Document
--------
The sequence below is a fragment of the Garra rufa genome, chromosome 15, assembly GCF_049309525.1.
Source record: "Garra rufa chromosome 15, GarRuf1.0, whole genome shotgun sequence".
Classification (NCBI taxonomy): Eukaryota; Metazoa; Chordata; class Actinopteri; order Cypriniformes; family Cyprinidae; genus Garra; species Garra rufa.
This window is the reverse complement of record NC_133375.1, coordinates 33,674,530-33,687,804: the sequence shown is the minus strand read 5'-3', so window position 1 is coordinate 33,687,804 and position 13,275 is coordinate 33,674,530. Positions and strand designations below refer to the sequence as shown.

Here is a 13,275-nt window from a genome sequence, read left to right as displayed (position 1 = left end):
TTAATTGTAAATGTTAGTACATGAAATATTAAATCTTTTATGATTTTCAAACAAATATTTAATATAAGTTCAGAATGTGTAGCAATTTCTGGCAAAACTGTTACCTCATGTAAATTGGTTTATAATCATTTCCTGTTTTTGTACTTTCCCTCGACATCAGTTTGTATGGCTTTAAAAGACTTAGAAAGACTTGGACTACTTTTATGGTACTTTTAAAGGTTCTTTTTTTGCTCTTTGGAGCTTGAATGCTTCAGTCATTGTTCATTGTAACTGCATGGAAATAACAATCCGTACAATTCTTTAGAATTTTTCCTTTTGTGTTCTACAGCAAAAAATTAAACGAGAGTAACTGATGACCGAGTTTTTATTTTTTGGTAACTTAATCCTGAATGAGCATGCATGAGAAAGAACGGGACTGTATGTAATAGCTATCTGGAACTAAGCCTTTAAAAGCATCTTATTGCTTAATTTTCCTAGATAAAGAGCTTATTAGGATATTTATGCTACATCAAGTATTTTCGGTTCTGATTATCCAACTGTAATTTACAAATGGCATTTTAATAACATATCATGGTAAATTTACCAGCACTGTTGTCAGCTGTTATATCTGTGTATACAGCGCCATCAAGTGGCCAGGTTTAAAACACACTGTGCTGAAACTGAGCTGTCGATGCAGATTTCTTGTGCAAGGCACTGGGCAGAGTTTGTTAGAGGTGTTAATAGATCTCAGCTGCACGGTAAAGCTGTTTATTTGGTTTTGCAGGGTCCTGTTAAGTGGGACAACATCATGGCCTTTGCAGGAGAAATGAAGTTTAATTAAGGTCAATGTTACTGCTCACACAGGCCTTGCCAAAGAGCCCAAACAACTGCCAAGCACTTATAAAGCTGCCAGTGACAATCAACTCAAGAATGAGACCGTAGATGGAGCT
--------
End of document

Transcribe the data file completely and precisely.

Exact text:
The sequence below is a fragment of the Garra rufa genome, chromosome 15, assembly GCF_049309525.1.
Source record: "Garra rufa chromosome 15, GarRuf1.0, whole genome shotgun sequence".
Classification (NCBI taxonomy): Eukaryota; Metazoa; Chordata; class Actinopteri; order Cypriniformes; family Cyprinidae; genus Garra; species Garra rufa.
This window is the reverse complement of record NC_133375.1, coordinates 33,674,530-33,687,804: the sequence shown is the minus strand read 5'-3', so window position 1 is coordinate 33,687,804 and position 13,275 is coordinate 33,674,530. Positions and strand designations below refer to the sequence as shown.

Here is a 13,275-nt window from a genome sequence, read left to right as displayed (position 1 = left end):
TTAATTGTAAATGTTAGTACATGAAATATTAAATCTTTTATGATTTTCAAACAAATATTTAATATAAGTTCAGAATGTGTAGCAATTTCTGGCAAAACTGTTACCTCATGTAAATTGGTTTATAATCATTTCCTGTTTTTGTACTTTCCCTCGACATCAGTTTGTATGGCTTTAAAAGACTTAGAAAGACTTGGACTACTTTTATGGTACTTTTAAAGGTTCTTTTTTTGCTCTTTGGAGCTTGAATGCTTCAGTCATTGTTCATTGTAACTGCATGGAAATAACAATCCGTACAATTCTTTAGAATTTTTCCTTTTGTGTTCTACAGCAAAAAATTAAACGAGAGTAACTGATGACCGAGTTTTTATTTTTTGGTAACTTAATCCTGAATGAGCATGCATGAGAAAGAACGGGACTGTATGTAATAGCTATCTGGAACTAAGCCTTTAAAAGCATCTTATTGCTTAATTTTCCTAGATAAAGAGCTTATTAGGATATTTATGCTACATCAAGTATTTTCGGTTCTGATTATCCAACTGTAATTTACAAATGGCATTTTAATAACATATCATGGTAAATTTACCAGCACTGTTGTCAGCTGTTATATCTGTGTATACAGCGCCATCAAGTGGCCAGGTTTAAAACACACTGTGCTGAAACTGAGCTGTCGATGCAGATTTCTTGTGCAAGGCACTGGGCAGAGTTTGTTAGAGGTGTTAATAGATCTCAGCTGCACGGTAAAGCTGTTTATTTGGTTTTGCAGGGTCCTGTTAAGTGGGACAACATCATGGCCTTTGCAGGAGAAATGAAGTTTAATTAAGGTCAATGTTACTGCTCACACAGGCCTTGCCAAAGAGCCCAAACAACTGCCAAGCACTTATAAAGCTGCCAGTGACAATCAACTCAAGAATGAGACCGTAGATGGAGCT